(08-25-2013, 02:58 PM)YinYin Wrote:  Well those are just projections of 4D objects as 3D objects on a 2D plane, which is very far fetched. Cool still.

(08-25-2013, 01:38 PM)A-MAN Wrote:  Offtopic: So I had this crazy idea from the fact that the 3DS uses 2 camera's to record 3D videos. The idea is: MAYBE, having a 3rd eye would've allowed us to see shapes in 4D (and so having a(n) x number of eyes can let us see things in x+1D).
A 3rd eye would only allow you to see 4D if it also were at a different position in 4D space than your other 2 eyes (which are at different positions in 3D space).
The only 4th dimension we can actually perceive though is time - and having access to a third eye at a different time doesn't really sound biologically possible.
True that its very fetched. But still, using this 4rth axis can have you draw graphs representing a 4th degree mathematical problems XD. Even though time is still a not-accessible dimension, this 4th axis can still be used to represent it as well. Plus I am gonna make the shapes rotatable to any angle of any of the 4 axis. Pretty sure this can be of some advanced use if a grapher was to be implemented on it.
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#6
Well, you can have a coordinate system with N axes, but its usage is.... debatable :p

Sure, you can rotate stuff around anything in any dimension then but if I'm not quite sure if it'll help you with anything. To be honest, I find 3D-plots already hard enough to get a grasp on, especially when you have 3 dimensions PLUS an intensity dimension; something similar to this or this. The reason anyone would want a fourth spatial dimension is outside of my (hyper)spheres. Unless you plan on programming a wormhole-simulator lol
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#7
(08-25-2013, 03:32 PM)Blue Phoenix Wrote:  Well, you can have a coordinate system with N axes, but its usage is.... debatable :p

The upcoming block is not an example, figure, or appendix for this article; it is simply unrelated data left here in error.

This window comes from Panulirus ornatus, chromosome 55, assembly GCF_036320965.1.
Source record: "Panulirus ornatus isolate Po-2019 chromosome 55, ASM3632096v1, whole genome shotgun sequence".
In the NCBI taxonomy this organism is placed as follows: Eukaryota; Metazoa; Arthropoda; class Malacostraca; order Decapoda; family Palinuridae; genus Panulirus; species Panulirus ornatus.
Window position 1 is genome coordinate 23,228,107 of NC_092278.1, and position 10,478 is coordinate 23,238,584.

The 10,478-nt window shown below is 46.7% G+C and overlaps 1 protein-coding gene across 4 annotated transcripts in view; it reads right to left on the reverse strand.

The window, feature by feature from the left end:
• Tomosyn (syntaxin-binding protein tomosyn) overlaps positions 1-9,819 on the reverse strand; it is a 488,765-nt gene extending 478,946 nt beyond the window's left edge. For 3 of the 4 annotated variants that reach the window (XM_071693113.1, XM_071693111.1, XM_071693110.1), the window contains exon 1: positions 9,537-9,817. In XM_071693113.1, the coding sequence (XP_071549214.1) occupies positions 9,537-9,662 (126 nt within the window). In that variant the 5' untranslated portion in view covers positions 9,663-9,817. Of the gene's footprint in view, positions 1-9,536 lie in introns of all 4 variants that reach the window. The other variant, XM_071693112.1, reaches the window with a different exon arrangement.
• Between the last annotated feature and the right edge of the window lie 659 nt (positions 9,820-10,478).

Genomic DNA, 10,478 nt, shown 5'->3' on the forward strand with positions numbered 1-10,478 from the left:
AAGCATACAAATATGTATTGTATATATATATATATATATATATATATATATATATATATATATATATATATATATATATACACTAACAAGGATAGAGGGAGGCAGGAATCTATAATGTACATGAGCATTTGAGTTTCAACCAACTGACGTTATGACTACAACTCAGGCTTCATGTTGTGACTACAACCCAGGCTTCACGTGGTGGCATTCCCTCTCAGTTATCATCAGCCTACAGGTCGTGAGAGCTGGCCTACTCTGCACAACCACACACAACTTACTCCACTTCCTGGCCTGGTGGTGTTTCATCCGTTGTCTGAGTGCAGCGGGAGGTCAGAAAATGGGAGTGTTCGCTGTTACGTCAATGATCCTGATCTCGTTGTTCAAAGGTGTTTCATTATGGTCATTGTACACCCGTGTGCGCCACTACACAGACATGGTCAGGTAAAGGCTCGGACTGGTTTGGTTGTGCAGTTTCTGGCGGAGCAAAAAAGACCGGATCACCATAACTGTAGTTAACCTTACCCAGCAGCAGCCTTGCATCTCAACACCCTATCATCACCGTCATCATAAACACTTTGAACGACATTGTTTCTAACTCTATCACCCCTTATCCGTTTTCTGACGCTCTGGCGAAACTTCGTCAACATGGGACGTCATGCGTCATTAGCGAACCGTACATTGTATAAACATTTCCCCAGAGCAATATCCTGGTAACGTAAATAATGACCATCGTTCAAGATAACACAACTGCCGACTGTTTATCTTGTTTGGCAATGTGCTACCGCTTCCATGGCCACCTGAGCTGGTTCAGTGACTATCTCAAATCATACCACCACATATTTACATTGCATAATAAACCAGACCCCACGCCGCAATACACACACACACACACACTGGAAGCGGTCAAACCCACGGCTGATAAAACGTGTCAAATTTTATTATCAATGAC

Sure, you can rotate stuff around anything in any dimension then but if I'm not quite sure if it'll help you with anything. To be honest, I find 3D-plots already hard enough to get a grasp on, especially when you have 3 dimensions PLUS an intensity dimension; something similar to this or this. The reason anyone would want a fourth spatial dimension is outside of my (hyper)spheres. Unless you plan on programming a wormhole-simulator lol

Oh thanks for that page on rotational matrices! I guess OpenGL is my best bet here since it uses vectors and matrices by default.. Too bad I don't have enough knowledge on that yet, but I am definitely gonna code it someday soon. And those 2 links you sent on 4d graphs, LoL, made me realize that I still have a lot to learn, and how awesome and interesting a college can get (guessing you study these stuff at college?). I dunno much about a wormhole except that it has got infinite mass with infinite gravity which means it is literally a hole at the space-time fabric? I remember reading something about this somewhere saying that if you were to enter a wormhole, you can go back in time (not sure, but its a very interesting subject indeed XD). Dunno how simulating and drawing that would relate to 4D graphs, but oh well. I will get to know all these stuff soonish (you're majoring at Physics right? I am definitely gonna major at that too XD).
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#8
(08-25-2013, 05:32 PM)A-MAN Wrote:  Oh thanks for that page on rotational matrices! I guess OpenGL is my best bet here since it uses vectors and matrices by default.. Too bad I don't have enough knowledge on that yet, but I am definitely gonna code it someday soon.
Sounds cool! Never really worked with OpenGL myself, so I guess you're one step ahead of me in that matter (or two?)

(08-25-2013, 05:32 PM)A-MAN Wrote:  And those 2 links you sent on 4d graphs, LoL, made me realize that I still have a lot to learn, and how awesome and interesting a college can get (guessing you study these stuff at college?).
Mmmh, not really studying that kind of stuff. Just one of the ways to visualize heat-diffusion, for example, in a solid body. I rarely use them myself because they might look pretty but the infos they convey is close to zero :p

(08-25-2013, 05:32 PM)A-MAN Wrote:  I dunno much about a wormhole except that it has got infinite mass with infinite gravity which means it is literally a hole at the space-time fabric? I remember reading something about this somewhere saying that if you were to enter a wormhole, you can go back in time (not sure, but its a very interesting subject indeed XD).
Imagine mapping 3D-space onto 2D. Think that our universe is flat, like a piece of paper. Now you wrap this paper round. A wormhole now connects two points on that paper.
MSPaint-graphic for illustratory purposes (Click to View)
Might be worth a read at wikipedia ;)


(08-25-2013, 05:32 PM)A-MAN Wrote:  (you're majoring at Physics right? I am definitely gonna major at that too XD).
Bachelors in Physics + Comp Sci, Masters is going to be Physics only. Might be just me but I have started to find Comp Sci fairly boring :p